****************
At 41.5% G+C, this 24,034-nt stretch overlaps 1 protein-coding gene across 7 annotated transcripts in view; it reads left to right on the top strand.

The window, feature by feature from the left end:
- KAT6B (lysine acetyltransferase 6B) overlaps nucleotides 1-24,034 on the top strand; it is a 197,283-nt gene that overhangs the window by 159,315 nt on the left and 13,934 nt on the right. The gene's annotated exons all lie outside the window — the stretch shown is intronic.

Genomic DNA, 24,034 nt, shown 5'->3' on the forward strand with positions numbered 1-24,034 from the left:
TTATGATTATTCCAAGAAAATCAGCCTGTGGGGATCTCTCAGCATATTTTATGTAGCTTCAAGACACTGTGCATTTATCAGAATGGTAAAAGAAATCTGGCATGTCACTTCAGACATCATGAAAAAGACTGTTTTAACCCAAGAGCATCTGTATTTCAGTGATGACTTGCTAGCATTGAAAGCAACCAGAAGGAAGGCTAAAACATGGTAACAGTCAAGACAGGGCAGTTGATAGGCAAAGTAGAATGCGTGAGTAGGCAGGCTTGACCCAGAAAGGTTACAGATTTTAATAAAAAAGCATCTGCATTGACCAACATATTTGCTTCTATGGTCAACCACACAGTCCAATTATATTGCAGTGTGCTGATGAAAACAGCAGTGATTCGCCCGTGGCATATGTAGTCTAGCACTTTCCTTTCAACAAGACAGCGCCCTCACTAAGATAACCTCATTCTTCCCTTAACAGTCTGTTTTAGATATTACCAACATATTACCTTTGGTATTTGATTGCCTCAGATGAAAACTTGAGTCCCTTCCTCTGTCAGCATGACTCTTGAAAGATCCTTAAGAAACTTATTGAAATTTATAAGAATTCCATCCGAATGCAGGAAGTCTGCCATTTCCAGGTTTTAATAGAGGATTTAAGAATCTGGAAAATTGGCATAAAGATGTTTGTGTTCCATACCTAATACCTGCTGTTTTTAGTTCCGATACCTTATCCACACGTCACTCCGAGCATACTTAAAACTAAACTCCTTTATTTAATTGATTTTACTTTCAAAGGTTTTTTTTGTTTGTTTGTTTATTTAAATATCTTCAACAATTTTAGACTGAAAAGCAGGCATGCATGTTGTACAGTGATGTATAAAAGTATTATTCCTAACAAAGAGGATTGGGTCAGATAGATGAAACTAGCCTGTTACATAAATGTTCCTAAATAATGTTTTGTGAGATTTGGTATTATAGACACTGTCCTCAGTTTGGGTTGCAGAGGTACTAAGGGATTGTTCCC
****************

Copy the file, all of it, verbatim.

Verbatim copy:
At 41.5% G+C, this 24,034-nt stretch overlaps 1 protein-coding gene across 7 annotated transcripts in view; it reads left to right on the top strand.

The window, feature by feature from the left end:
- KAT6B (lysine acetyltransferase 6B) overlaps nucleotides 1-24,034 on the top strand; it is a 197,283-nt gene that overhangs the window by 159,315 nt on the left and 13,934 nt on the right. The gene's annotated exons all lie outside the window — the stretch shown is intronic.

Genomic DNA, 24,034 nt, shown 5'->3' on the forward strand with positions numbered 1-24,034 from the left:
TTATGATTATTCCAAGAAAATCAGCCTGTGGGGATCTCTCAGCATATTTTATGTAGCTTCAAGACACTGTGCATTTATCAGAATGGTAAAAGAAATCTGGCATGTCACTTCAGACATCATGAAAAAGACTGTTTTAACCCAAGAGCATCTGTATTTCAGTGATGACTTGCTAGCATTGAAAGCAACCAGAAGGAAGGCTAAAACATGGTAACAGTCAAGACAGGGCAGTTGATAGGCAAAGTAGAATGCGTGAGTAGGCAGGCTTGACCCAGAAAGGTTACAGATTTTAATAAAAAAGCATCTGCATTGACCAACATATTTGCTTCTATGGTCAACCACACAGTCCAATTATATTGCAGTGTGCTGATGAAAACAGCAGTGATTCGCCCGTGGCATATGTAGTCTAGCACTTTCCTTTCAACAAGACAGCGCCCTCACTAAGATAACCTCATTCTTCCCTTAACAGTCTGTTTTAGATATTACCAACATATTACCTTTGGTATTTGATTGCCTCAGATGAAAACTTGAGTCCCTTCCTCTGTCAGCATGACTCTTGAAAGATCCTTAAGAAACTTATTGAAATTTATAAGAATTCCATCCGAATGCAGGAAGTCTGCCATTTCCAGGTTTTAATAGAGGATTTAAGAATCTGGAAAATTGGCATAAAGATGTTTGTGTTCCATACCTAATACCTGCTGTTTTTAGTTCCGATACCTTATCCACACGTCACTCCGAGCATACTTAAAACTAAACTCCTTTATTTAATTGATTTTACTTTCAAAGGTTTTTTTTGTTTGTTTGTTTATTTAAATATCTTCAACAATTTTAGACTGAAAAGCAGGCATGCATGTTGTACAGTGATGTATAAAAGTATTATTCCTAACAAAGAGGATTGGGTCAGATAGATGAAACTAGCCTGTTACATAAATGTTCCTAAATAATGTTTTGTGAGATTTGGTATTATAGACACTGTCCTCAGTTTGGGTTGCAGAGGTACTAAGGGATTGTTCCC